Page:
Integrating language documentation, language revitalization, and linguistic research: a case study from the Amazon
Mon, February 20, 2012 • 3:00 PM - 4:00 PM • UTC 3.134
Lecture by Rosa Vallejos Yopan
This talk focuses on the significance of documenting language interaction for language revitalization and linguistic research. Across the social sciences, responsibility to the communities with which the researcher is engaged has become a central theme. In linguistics, there is growing consensus that researchers, particularly those working in endangered language communities, have a responsibility to engage in community-based research models. One of the major forces driving the field of documentary linguistics is the need to create a lasting record of languages that can be useful to both speakers and linguists. Interactional data from natural settings shows not only patterns of language use, but also is full of situated meanings, language attitudes and cultural knowledge. For little-known languages, such a culturally relevant corpus serves as empirically reliable data for linguistic theory, and as a resource for language preservation and revitalization efforts.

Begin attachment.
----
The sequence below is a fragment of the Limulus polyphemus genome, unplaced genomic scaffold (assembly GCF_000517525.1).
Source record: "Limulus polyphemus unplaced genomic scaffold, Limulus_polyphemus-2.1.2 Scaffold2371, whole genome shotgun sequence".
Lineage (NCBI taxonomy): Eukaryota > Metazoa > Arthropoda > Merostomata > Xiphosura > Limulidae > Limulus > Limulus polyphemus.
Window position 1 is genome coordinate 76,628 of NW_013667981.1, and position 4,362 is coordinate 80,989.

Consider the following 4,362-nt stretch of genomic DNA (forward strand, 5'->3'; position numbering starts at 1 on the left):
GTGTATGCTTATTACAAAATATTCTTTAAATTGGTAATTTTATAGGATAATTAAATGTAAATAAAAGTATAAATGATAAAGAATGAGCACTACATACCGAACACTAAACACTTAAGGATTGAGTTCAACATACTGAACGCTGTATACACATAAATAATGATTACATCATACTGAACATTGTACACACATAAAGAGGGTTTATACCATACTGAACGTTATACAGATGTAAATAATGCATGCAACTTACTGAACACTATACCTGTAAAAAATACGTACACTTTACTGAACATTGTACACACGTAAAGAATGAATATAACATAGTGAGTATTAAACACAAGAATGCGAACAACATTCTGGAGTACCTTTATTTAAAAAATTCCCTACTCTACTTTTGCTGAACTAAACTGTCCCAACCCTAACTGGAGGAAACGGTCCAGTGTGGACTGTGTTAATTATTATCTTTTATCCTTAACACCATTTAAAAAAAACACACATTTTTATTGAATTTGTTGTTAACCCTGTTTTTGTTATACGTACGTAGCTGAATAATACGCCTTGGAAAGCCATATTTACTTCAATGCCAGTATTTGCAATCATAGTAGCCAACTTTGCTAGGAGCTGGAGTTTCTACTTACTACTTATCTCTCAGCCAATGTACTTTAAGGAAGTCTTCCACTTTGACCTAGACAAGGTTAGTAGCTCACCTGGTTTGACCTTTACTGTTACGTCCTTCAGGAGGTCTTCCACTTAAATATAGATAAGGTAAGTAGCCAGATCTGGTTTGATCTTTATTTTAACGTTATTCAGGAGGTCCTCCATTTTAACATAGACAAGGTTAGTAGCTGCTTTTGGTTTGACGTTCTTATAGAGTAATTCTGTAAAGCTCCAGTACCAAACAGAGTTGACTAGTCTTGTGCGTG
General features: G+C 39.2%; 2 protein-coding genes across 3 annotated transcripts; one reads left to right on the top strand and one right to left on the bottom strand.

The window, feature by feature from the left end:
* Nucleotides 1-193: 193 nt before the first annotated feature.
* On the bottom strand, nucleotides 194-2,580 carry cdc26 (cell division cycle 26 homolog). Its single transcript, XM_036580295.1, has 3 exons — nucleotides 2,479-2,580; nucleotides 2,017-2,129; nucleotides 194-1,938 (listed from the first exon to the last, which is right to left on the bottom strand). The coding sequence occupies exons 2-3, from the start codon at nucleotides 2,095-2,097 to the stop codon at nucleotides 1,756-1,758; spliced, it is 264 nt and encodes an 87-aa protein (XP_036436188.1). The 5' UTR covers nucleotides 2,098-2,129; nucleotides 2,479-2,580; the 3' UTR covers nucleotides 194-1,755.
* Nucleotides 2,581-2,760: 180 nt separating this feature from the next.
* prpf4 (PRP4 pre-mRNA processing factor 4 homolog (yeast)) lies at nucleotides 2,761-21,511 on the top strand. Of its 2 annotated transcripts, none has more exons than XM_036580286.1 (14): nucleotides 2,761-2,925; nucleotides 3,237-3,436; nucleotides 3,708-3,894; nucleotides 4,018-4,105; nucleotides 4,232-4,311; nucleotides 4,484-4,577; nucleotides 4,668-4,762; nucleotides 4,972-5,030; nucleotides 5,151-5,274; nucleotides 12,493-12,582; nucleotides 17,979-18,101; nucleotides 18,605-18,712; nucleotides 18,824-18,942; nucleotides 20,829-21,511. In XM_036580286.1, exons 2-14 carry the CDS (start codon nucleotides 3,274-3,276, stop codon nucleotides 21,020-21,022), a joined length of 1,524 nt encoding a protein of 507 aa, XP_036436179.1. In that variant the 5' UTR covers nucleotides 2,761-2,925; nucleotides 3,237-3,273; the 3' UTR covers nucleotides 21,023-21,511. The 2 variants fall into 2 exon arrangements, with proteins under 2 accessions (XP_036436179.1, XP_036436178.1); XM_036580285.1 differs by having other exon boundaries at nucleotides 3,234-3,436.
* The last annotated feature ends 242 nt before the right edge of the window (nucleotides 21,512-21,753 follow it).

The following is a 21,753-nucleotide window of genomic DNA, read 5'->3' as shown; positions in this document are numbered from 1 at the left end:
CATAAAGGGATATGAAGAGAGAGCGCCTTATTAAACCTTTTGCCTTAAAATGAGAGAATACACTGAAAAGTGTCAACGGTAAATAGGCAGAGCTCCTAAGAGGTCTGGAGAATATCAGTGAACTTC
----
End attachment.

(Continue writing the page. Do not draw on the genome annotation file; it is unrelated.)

This lecture is part of a search to fill the Language and Culture position sponsored by LLILAS, in conjunction with the Departments of Spanish and Portuguese, and Linguistics.